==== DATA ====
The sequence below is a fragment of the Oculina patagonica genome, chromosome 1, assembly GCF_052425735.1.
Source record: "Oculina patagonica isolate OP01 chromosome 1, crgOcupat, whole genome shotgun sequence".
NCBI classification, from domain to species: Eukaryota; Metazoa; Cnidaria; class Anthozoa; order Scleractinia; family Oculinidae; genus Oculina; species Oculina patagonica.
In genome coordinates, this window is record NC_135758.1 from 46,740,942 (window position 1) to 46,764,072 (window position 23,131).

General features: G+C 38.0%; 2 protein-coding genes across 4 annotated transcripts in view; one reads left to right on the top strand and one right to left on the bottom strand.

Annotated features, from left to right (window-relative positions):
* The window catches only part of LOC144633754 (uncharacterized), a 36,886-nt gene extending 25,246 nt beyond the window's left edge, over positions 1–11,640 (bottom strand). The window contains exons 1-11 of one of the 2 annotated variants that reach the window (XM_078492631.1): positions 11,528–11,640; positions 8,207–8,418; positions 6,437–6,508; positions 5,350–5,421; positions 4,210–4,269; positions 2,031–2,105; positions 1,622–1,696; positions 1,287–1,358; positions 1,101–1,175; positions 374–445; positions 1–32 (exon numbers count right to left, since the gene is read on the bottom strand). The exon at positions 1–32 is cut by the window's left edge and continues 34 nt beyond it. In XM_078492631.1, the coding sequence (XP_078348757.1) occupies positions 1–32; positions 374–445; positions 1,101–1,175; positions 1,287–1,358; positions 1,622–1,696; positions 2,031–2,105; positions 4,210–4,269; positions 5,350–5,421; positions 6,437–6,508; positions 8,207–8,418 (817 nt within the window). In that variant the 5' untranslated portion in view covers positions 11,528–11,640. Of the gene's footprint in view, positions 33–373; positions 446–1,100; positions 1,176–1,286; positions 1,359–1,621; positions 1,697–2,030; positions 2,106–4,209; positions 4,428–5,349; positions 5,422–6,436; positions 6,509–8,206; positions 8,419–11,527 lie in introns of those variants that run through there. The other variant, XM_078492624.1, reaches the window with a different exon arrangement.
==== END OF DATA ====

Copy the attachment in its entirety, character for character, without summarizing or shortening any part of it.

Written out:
The sequence below is a fragment of the Oculina patagonica genome, chromosome 1, assembly GCF_052425735.1.
Source record: "Oculina patagonica isolate OP01 chromosome 1, crgOcupat, whole genome shotgun sequence".
NCBI classification, from domain to species: Eukaryota; Metazoa; Cnidaria; class Anthozoa; order Scleractinia; family Oculinidae; genus Oculina; species Oculina patagonica.
In genome coordinates, this window is record NC_135758.1 from 46,740,942 (window position 1) to 46,764,072 (window position 23,131).

General features: G+C 38.0%; 2 protein-coding genes across 4 annotated transcripts in view; one reads left to right on the top strand and one right to left on the bottom strand.

Annotated features, from left to right (window-relative positions):
* The window catches only part of LOC144633754 (uncharacterized), a 36,886-nt gene extending 25,246 nt beyond the window's left edge, over positions 1–11,640 (bottom strand). The window contains exons 1-11 of one of the 2 annotated variants that reach the window (XM_078492631.1): positions 11,528–11,640; positions 8,207–8,418; positions 6,437–6,508; positions 5,350–5,421; positions 4,210–4,269; positions 2,031–2,105; positions 1,622–1,696; positions 1,287–1,358; positions 1,101–1,175; positions 374–445; positions 1–32 (exon numbers count right to left, since the gene is read on the bottom strand). The exon at positions 1–32 is cut by the window's left edge and continues 34 nt beyond it. In XM_078492631.1, the coding sequence (XP_078348757.1) occupies positions 1–32; positions 374–445; positions 1,101–1,175; positions 1,287–1,358; positions 1,622–1,696; positions 2,031–2,105; positions 4,210–4,269; positions 5,350–5,421; positions 6,437–6,508; positions 8,207–8,418 (817 nt within the window). In that variant the 5' untranslated portion in view covers positions 11,528–11,640. Of the gene's footprint in view, positions 33–373; positions 446–1,100; positions 1,176–1,286; positions 1,359–1,621; positions 1,697–2,030; positions 2,106–4,209; positions 4,428–5,349; positions 5,422–6,436; positions 6,509–8,206; positions 8,419–11,527 lie in introns of those variants that run through there. The other variant, XM_078492624.1, reaches the window with a different exon arrangement.